L.A. library transfers to cost a buck?
This article was originally on a blog post platform and may be missing photos, graphics or links. See About archive blog posts.
In the face of a citywide budget crisis, the Los Angeles Public Library is proposing a service charge for books circulated through inter-library loan. If approved, the $1-a-book fee will take effect July 1.
If this were a kind of luxury tax, it wouldn’t seem all that bad. I mean, a dollar, right? But some people are concerned that it’ll affect the smallest, least-funded branch libraries -- and their patrons -- the most. That’s why they’ve launched this blog urging people to write to Mayor Antonio Villaraigosa and library leaders and to organize opposition to the fee before the May 1 City Council hearing on the library’s budget.
There are about 70 branches of the L.A. Public Library serving the city’s readers (a few branches are currently closed for repairs). Obviously, not all branches can have every book, but most are available within the library system -- via inter-library loans -- for free. Author Cecil Castellucci, who volunteers at a public school in Echo Park, told the no-fee campaign organizers:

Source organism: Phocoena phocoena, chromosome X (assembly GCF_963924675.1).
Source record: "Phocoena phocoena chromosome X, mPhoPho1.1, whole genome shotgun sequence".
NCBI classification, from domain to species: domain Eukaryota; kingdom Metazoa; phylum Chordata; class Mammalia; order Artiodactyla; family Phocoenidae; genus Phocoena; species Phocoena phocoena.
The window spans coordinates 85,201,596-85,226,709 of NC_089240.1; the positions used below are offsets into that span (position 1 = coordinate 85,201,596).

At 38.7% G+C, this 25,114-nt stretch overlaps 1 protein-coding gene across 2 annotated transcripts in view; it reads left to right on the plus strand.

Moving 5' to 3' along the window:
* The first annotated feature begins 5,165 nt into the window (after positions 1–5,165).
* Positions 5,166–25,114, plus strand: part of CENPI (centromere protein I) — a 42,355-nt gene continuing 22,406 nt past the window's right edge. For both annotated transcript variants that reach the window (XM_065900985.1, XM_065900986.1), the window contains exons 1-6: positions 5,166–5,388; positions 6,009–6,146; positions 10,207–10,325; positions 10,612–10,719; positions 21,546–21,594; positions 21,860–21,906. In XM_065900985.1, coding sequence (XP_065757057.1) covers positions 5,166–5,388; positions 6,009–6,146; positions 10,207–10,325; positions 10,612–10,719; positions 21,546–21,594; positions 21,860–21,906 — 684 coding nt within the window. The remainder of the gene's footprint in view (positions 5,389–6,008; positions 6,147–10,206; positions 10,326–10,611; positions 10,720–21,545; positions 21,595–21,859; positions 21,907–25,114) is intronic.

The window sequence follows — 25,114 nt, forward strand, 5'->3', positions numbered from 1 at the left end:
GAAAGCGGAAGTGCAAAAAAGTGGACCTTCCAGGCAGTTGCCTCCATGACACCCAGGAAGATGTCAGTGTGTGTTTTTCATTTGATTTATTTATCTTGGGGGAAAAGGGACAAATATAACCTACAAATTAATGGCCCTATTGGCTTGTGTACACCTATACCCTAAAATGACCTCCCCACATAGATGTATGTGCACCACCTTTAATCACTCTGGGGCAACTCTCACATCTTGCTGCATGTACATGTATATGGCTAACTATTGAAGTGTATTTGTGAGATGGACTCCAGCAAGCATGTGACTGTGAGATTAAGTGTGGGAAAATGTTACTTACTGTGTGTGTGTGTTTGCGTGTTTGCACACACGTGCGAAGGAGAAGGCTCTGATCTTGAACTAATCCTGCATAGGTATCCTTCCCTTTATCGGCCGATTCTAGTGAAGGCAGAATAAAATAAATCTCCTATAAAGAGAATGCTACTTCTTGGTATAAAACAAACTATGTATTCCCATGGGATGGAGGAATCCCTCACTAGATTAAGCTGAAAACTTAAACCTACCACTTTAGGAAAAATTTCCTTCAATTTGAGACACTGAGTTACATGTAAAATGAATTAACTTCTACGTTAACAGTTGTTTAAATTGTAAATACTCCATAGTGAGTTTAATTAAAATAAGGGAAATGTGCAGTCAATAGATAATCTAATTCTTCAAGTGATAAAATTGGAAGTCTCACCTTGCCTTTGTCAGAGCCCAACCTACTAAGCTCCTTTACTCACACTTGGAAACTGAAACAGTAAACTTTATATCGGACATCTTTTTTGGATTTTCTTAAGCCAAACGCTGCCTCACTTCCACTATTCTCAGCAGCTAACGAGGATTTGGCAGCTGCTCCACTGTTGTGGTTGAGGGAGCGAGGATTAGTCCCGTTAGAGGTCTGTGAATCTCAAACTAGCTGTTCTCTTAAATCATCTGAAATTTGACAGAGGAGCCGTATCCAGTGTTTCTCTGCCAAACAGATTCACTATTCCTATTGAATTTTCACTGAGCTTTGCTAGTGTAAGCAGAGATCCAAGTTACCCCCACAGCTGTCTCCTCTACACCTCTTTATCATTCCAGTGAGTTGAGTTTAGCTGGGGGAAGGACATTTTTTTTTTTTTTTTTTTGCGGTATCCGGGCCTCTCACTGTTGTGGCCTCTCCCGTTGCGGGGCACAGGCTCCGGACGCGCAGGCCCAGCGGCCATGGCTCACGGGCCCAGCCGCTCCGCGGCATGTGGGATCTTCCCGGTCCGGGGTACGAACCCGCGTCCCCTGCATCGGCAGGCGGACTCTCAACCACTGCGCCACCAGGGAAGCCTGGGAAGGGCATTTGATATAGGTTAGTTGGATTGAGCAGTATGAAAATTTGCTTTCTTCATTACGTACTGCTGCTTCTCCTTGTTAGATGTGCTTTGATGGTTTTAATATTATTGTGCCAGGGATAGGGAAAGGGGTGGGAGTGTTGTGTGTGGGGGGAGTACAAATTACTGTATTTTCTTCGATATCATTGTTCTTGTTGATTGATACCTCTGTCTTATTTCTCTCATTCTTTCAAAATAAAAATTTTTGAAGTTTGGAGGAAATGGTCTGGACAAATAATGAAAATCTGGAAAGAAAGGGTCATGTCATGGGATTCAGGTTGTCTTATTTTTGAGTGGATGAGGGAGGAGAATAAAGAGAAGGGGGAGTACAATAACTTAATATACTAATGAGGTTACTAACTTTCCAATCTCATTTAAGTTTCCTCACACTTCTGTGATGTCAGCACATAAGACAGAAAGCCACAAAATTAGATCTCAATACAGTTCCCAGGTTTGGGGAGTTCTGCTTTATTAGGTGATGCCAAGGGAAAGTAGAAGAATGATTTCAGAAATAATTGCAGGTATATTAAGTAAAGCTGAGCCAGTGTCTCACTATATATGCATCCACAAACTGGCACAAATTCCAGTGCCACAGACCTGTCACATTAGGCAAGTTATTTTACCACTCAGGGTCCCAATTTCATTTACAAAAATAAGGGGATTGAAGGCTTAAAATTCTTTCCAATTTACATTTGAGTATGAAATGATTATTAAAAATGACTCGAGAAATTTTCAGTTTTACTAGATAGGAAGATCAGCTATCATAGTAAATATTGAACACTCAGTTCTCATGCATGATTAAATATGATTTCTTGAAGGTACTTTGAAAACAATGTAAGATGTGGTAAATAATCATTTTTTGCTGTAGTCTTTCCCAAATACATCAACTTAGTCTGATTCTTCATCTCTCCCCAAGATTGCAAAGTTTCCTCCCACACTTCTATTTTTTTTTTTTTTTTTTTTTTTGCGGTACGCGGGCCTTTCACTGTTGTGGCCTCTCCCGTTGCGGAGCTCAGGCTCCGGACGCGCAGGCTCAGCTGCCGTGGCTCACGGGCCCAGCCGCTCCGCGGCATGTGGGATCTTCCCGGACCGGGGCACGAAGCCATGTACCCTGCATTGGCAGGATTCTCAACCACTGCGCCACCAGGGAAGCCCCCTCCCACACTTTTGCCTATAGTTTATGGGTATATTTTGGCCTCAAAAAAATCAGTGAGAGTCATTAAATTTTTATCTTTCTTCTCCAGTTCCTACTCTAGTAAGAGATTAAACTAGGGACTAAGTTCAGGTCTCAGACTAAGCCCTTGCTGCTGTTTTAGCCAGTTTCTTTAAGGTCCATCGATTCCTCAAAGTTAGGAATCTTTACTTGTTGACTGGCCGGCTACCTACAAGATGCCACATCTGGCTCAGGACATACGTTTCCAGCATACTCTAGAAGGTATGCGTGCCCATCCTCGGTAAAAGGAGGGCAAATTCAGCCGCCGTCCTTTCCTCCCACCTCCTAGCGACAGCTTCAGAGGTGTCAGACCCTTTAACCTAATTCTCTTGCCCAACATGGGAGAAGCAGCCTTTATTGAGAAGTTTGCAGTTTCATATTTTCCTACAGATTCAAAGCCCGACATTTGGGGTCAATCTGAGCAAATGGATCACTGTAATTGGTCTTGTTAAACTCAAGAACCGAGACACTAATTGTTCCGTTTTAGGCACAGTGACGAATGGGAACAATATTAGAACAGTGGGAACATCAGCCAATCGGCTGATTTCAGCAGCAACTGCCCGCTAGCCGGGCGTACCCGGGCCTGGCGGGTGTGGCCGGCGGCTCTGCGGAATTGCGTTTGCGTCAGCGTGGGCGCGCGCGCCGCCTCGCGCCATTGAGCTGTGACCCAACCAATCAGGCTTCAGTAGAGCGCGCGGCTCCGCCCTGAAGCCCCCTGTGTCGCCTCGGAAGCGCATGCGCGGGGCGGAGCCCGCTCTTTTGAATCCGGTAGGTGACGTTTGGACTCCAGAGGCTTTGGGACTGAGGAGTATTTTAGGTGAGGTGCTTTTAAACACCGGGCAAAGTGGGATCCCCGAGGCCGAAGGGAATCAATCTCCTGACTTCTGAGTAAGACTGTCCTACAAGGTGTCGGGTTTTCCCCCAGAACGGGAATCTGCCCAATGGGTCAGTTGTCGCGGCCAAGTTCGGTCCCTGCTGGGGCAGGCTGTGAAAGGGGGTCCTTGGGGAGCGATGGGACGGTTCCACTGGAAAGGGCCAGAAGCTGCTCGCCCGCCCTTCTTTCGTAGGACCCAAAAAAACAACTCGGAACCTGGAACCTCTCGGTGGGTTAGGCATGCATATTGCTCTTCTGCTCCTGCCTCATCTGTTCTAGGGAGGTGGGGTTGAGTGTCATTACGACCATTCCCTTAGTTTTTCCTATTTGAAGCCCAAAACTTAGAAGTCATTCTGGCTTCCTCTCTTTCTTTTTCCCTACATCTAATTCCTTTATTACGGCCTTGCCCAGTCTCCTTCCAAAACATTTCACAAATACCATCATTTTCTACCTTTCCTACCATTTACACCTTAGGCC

As a read-aloud volunteer at Mayberry Elementary school, I use this service to get the perfect books to read to the students. For example, I used the inter-library loan service to get books on opera to read aloud to the kids in preparation for their field trip to the L.A. Opera. As a young adult author, I find it appalling to be charging $1 for an inter-library loan.
While the organizers are soliciting suggestions for how to support the library, I know of one sure way coming up April 30. It’s the library’s annual gala dinner, a fund-raiser for the library foundation that this year will honor author Larry McMurtry (‘Lonesome Dove,’ ‘Terms of Endearment,’ ‘The Last Picture Show’). Tickets are $750 apiece. Sure, that’s a lot of smackers; but it would also pay for a lot of books zooming around the city through inter-library loans.
photo by Tom Martin via Flickr